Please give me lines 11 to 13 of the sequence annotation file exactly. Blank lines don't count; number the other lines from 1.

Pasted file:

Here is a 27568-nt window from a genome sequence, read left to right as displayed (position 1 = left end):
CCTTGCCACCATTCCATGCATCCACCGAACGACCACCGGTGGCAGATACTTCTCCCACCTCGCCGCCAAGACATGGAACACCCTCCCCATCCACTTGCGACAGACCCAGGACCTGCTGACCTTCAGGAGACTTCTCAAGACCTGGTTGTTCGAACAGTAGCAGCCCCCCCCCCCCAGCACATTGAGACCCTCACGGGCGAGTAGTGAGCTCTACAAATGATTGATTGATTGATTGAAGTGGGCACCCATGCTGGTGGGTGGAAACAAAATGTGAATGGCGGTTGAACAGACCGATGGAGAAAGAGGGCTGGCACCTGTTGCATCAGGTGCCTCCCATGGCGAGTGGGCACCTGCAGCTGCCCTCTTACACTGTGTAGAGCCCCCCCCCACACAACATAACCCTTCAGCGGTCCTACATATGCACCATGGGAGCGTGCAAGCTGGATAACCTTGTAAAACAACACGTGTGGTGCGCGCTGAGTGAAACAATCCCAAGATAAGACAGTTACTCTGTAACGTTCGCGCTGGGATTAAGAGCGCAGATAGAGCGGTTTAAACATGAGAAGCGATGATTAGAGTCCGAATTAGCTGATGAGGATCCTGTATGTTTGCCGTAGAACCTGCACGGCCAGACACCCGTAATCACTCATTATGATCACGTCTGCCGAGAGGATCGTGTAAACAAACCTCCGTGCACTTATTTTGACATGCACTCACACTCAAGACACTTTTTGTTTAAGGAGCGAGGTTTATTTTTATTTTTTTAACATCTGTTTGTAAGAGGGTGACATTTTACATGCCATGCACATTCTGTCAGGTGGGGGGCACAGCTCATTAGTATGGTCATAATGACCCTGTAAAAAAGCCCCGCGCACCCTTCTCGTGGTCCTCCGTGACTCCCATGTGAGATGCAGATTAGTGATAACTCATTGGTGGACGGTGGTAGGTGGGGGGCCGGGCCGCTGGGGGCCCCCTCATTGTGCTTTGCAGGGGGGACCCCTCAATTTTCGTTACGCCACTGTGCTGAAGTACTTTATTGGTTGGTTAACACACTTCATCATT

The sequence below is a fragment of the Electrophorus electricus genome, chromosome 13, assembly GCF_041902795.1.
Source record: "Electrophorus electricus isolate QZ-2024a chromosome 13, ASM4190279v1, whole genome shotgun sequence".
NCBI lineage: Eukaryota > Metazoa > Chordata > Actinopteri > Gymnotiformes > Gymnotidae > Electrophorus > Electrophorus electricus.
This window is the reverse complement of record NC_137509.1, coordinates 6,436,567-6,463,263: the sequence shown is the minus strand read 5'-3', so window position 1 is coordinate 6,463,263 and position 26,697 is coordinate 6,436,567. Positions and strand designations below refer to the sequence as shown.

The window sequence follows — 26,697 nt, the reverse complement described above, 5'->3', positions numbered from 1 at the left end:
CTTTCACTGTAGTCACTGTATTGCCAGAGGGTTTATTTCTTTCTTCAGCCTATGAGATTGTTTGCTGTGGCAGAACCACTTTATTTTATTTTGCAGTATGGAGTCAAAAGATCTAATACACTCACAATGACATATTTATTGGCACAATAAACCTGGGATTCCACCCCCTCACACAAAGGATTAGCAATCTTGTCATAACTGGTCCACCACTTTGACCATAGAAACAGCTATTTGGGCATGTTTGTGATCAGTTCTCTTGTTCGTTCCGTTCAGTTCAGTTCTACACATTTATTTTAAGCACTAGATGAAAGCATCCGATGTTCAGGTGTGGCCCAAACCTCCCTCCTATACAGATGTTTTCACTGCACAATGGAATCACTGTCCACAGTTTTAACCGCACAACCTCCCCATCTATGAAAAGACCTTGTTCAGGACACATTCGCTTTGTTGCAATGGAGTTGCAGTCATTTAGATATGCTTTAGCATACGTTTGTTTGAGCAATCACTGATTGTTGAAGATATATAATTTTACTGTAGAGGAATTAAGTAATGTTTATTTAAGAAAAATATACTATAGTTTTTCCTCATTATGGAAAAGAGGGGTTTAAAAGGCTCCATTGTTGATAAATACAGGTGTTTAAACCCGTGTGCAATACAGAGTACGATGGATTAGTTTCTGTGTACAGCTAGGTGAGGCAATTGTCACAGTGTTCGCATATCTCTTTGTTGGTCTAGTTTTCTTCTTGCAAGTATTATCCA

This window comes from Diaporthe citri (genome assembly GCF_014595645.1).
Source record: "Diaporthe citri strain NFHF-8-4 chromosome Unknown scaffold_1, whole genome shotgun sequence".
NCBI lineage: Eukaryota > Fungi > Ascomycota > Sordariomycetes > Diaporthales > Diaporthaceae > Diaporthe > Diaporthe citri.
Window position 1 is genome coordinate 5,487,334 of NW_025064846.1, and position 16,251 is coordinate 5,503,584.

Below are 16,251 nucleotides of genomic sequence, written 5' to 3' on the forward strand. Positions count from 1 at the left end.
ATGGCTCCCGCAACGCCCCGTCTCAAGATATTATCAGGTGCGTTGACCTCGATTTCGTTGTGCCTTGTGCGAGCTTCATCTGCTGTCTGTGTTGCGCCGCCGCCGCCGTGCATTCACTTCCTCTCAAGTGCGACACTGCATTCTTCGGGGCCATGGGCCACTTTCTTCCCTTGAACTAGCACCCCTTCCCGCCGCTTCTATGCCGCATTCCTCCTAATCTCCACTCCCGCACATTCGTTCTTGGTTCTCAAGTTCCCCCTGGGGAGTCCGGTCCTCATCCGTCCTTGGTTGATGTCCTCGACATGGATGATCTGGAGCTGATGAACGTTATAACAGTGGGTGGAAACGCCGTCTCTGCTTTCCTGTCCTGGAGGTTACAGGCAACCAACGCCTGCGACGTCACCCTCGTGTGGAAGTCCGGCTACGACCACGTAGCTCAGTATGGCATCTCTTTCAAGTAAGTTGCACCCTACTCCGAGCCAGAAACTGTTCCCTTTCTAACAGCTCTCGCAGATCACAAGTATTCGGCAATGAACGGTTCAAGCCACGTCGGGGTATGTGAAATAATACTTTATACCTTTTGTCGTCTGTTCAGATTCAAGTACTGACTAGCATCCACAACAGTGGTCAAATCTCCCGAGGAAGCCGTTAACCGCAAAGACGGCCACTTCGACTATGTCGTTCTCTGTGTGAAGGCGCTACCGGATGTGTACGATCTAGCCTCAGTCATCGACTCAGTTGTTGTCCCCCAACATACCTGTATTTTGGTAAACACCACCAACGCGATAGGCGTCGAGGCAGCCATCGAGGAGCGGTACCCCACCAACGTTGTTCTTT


NCBI lineage: Eukaryota > Fungi > Ascomycota > Sordariomycetes > Diaporthales > Diaporthaceae > Diaporthe > Diaporthe citri.
Window position 1 is genome coordinate 5,487,334 of NW_025064846.1, and position 16,251 is coordinate 5,503,584.

Below are 16,251 nucleotides of genomic sequence, written 5' to 3' on the forward strand. Positions count from 1 at the left end.